Friday, April 18, 2008

Melanie Wells' My Soul to Keep ~ Reviewed




My Soul to Keep (Dylan Foster Series #3)
Melanie Wells
Paperback: 352 pages
Publisher: Multnomah Books (February 5, 2008)
Language: English
ISBN-10: 1590524284






Cover Copy:


It's psychology professor Dylan Foster's favorite day of the academic year-graduation day. A day of pomp, circumstance, and celebration. And after all the mortar boards are thrown, Dylan and some of her best friends will gather around a strawberry cake to celebrate Christine Zocci's sixth birthday. But the joyful summer afternoon goes south when a little boy is snatched from a neighborhood park, setting off a chain of events that seem to lead exactly nowhere. Police are baffled, but Christine's eerie connection with the kidnapped child sends Dylan on a chilling investigation of her own. Is the pasty, elusive stranger Peter Terry to blame? Exploding light bulbs, the deadly buzz of a Texas rattlesnake, and the vivid, disturbing dreams of a little girl are just pieces in a long trail of tantalizing clues leading Dylan in her dogged search for the truth.

My Review:


Melanie Wells grabbed me with the unique voice and kept me riveted as she drove me through a story that couldn't possibly end well. A primarily first-person dive into broken hearts, love lost and never found, hope, healing and horror, a plunge that kept me turning pages until the satisfying end.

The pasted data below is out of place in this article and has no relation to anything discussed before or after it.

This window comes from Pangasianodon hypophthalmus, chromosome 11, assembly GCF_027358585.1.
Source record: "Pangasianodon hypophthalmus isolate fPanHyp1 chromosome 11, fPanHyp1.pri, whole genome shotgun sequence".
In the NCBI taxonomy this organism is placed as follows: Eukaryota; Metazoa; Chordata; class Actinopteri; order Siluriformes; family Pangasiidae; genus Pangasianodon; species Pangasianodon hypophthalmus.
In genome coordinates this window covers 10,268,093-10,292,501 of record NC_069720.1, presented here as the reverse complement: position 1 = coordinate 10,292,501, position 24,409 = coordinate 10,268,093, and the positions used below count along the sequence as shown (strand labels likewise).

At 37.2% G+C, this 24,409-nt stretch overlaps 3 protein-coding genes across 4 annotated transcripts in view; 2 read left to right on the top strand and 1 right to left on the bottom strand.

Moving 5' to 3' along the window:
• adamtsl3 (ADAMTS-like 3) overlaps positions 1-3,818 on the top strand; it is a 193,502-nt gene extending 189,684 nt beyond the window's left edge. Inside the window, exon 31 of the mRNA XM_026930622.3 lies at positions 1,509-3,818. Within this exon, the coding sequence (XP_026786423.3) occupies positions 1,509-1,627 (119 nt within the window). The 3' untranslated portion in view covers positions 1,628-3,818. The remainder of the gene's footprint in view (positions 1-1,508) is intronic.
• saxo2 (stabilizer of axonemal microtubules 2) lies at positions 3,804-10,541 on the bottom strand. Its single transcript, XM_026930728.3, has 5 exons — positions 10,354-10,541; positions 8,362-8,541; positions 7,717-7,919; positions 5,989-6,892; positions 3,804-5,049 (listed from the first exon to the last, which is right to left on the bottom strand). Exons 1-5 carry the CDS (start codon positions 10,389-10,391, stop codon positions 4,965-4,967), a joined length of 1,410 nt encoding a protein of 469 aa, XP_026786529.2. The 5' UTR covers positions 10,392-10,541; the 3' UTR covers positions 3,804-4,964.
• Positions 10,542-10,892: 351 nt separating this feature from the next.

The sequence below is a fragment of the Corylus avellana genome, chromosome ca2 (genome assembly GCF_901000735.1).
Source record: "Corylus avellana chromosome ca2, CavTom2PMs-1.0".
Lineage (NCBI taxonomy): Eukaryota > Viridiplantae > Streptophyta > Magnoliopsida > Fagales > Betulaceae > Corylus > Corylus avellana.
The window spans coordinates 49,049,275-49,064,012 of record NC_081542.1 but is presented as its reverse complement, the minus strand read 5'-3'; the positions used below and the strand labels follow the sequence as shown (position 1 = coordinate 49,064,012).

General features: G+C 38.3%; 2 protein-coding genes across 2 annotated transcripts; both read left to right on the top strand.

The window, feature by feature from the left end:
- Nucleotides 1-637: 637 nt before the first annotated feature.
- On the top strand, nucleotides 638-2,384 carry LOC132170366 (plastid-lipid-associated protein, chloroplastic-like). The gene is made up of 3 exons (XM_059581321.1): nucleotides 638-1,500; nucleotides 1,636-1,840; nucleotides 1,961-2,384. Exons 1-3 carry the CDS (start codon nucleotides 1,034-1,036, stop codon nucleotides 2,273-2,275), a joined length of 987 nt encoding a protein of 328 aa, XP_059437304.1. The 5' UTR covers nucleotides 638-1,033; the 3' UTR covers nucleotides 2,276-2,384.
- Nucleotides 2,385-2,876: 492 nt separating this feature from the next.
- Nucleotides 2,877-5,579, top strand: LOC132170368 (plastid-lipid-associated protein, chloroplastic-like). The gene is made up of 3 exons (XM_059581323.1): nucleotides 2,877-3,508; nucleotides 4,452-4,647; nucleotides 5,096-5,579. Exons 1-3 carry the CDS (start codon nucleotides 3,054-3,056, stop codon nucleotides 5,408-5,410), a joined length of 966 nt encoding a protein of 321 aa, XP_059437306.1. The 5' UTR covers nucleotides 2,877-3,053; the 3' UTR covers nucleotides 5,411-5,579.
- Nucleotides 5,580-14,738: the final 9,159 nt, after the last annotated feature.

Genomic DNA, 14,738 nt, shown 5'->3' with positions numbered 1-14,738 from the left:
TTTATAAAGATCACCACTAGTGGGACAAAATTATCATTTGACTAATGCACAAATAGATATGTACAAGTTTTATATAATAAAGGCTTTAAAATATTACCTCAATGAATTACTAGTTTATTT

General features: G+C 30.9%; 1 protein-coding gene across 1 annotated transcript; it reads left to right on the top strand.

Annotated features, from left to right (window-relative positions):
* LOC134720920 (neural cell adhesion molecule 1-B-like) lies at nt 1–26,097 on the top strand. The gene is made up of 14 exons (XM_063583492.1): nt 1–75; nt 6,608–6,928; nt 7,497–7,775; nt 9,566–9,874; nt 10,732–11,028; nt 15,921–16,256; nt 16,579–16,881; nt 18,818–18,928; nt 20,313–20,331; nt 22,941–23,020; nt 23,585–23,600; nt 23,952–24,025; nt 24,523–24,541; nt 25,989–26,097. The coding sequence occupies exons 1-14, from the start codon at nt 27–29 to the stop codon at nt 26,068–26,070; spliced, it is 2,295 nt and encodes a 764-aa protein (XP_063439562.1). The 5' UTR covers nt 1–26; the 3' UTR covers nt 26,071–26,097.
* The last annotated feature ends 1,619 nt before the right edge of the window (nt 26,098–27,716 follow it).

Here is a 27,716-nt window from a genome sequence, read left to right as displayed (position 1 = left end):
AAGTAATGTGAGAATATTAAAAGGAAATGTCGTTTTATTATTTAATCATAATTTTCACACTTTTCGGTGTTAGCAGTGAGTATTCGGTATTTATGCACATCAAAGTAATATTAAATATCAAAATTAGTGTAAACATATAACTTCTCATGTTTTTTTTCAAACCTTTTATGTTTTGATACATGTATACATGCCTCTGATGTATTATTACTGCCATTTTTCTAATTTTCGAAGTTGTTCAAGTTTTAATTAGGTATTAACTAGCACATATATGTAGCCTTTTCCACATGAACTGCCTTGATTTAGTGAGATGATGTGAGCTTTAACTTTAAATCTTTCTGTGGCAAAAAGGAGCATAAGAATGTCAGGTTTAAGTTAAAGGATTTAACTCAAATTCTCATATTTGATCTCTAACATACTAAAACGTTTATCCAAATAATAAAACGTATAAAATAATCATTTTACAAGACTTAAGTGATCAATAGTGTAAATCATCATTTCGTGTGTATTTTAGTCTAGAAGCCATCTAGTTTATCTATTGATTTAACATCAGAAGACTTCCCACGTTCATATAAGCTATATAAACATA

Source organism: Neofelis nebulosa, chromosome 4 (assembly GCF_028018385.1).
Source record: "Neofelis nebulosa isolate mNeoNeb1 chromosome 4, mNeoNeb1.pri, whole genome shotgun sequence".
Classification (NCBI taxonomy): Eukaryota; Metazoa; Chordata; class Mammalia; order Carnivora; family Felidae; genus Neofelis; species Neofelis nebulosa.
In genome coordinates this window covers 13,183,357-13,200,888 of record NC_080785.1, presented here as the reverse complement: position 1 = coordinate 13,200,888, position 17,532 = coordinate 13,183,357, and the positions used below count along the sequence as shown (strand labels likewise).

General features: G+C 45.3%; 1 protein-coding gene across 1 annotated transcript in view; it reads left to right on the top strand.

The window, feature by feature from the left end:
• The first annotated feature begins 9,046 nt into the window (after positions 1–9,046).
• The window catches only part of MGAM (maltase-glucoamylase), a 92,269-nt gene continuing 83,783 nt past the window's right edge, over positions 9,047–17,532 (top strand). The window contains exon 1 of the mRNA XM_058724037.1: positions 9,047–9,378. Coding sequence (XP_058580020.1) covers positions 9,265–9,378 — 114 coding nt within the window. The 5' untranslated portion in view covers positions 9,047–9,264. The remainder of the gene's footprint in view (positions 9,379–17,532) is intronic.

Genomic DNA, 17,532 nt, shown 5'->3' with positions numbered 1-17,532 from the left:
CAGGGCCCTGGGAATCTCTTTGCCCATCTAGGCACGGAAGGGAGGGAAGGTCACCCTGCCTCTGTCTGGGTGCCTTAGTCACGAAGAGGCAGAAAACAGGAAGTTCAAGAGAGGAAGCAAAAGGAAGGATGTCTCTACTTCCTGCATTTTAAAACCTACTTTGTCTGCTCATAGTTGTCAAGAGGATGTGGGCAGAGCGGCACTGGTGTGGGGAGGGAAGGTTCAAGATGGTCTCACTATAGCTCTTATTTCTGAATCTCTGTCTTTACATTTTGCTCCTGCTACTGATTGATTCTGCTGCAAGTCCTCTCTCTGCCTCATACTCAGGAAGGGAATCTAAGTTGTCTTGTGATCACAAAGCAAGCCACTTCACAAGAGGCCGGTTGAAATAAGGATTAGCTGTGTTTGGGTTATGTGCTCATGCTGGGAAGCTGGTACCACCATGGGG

I've not read her previous works so this was my first visit into Dylan Foster's head and Peter Terry's bizarre antics.

The subject matter is tough. An abducted child and another child traumatized, more sensitive readers may not be able to handle some of the intensity though there is a surprising and clean resolution.

Wells covers some obscure teaching on guardian angels in an engaging manner. Once again, a warning, those who don't do speculative fiction with Biblical stretching might want to pass, as well as those readers who struggle with characters who are working toward holiness but haven't progressed to looking like they've attained it. So what I'm saying is, her characters are as real as those you might go to church or work with, you know, the ones will all the warts and issues. I'm not even going to mention that I may see something of Wells' characters in my own mirror.

When I wasn't struggling with the horror of child abduction and clues with dead ends, I found myself cheering Dylan on in her secondary battle, the one with faith.


Reviewed by: Kelly Klepfer

1 comment:

Melanie Wells said...

Hi Kelly. I keep finding your review EVERYWHERE. Should I come mow your lawn?

Remember in Cheers, Woody Harrellson's character made up a song about his girlfriend Kelly? Kelly, kelly, kelly, kelly, kelly... It was quite catchy. I think it should come on when people to go your websites. ;-)

Thanks for the reviews and the link love!! MW